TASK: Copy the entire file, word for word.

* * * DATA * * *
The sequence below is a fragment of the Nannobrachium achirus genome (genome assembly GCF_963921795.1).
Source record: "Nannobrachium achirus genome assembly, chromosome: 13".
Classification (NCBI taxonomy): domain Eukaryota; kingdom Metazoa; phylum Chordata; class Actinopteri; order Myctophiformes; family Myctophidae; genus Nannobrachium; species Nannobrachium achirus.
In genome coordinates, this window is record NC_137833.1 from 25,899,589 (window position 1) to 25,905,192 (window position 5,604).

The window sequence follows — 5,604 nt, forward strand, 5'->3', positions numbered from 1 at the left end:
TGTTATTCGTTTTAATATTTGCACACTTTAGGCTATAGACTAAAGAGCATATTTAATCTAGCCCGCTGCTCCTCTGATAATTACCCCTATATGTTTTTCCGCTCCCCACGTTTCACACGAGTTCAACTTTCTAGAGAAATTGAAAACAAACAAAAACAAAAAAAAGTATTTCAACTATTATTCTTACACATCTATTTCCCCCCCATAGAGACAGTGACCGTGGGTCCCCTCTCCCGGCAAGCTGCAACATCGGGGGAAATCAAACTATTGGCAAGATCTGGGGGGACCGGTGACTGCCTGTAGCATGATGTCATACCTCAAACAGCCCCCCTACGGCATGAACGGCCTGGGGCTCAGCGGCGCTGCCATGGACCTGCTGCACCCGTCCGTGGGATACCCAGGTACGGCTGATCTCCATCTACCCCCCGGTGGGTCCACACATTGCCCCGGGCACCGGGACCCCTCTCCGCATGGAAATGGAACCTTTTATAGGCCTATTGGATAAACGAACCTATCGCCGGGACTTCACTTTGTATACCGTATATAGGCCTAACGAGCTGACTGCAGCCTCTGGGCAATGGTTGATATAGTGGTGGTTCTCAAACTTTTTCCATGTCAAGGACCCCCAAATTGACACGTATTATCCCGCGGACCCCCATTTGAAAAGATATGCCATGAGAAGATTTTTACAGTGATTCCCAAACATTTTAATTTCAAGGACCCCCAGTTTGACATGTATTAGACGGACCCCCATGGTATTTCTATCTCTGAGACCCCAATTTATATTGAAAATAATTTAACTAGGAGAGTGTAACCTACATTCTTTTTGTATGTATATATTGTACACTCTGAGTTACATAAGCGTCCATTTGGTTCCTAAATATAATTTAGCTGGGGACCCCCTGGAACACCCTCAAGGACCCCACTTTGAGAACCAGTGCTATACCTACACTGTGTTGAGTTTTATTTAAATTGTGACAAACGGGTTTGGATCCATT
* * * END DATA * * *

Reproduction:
The sequence below is a fragment of the Nannobrachium achirus genome (genome assembly GCF_963921795.1).
Source record: "Nannobrachium achirus genome assembly, chromosome: 13".
Classification (NCBI taxonomy): domain Eukaryota; kingdom Metazoa; phylum Chordata; class Actinopteri; order Myctophiformes; family Myctophidae; genus Nannobrachium; species Nannobrachium achirus.
In genome coordinates, this window is record NC_137833.1 from 25,899,589 (window position 1) to 25,905,192 (window position 5,604).

The window sequence follows — 5,604 nt, forward strand, 5'->3', positions numbered from 1 at the left end:
TGTTATTCGTTTTAATATTTGCACACTTTAGGCTATAGACTAAAGAGCATATTTAATCTAGCCCGCTGCTCCTCTGATAATTACCCCTATATGTTTTTCCGCTCCCCACGTTTCACACGAGTTCAACTTTCTAGAGAAATTGAAAACAAACAAAAACAAAAAAAAGTATTTCAACTATTATTCTTACACATCTATTTCCCCCCCATAGAGACAGTGACCGTGGGTCCCCTCTCCCGGCAAGCTGCAACATCGGGGGAAATCAAACTATTGGCAAGATCTGGGGGGACCGGTGACTGCCTGTAGCATGATGTCATACCTCAAACAGCCCCCCTACGGCATGAACGGCCTGGGGCTCAGCGGCGCTGCCATGGACCTGCTGCACCCGTCCGTGGGATACCCAGGTACGGCTGATCTCCATCTACCCCCCGGTGGGTCCACACATTGCCCCGGGCACCGGGACCCCTCTCCGCATGGAAATGGAACCTTTTATAGGCCTATTGGATAAACGAACCTATCGCCGGGACTTCACTTTGTATACCGTATATAGGCCTAACGAGCTGACTGCAGCCTCTGGGCAATGGTTGATATAGTGGTGGTTCTCAAACTTTTTCCATGTCAAGGACCCCCAAATTGACACGTATTATCCCGCGGACCCCCATTTGAAAAGATATGCCATGAGAAGATTTTTACAGTGATTCCCAAACATTTTAATTTCAAGGACCCCCAGTTTGACATGTATTAGACGGACCCCCATGGTATTTCTATCTCTGAGACCCCAATTTATATTGAAAATAATTTAACTAGGAGAGTGTAACCTACATTCTTTTTGTATGTATATATTGTACACTCTGAGTTACATAAGCGTCCATTTGGTTCCTAAATATAATTTAGCTGGGGACCCCCTGGAACACCCTCAAGGACCCCACTTTGAGAACCAGTGCTATACCTACACTGTGTTGAGTTTTATTTAAATTGTGACAAACGGGTTTGGATCCATT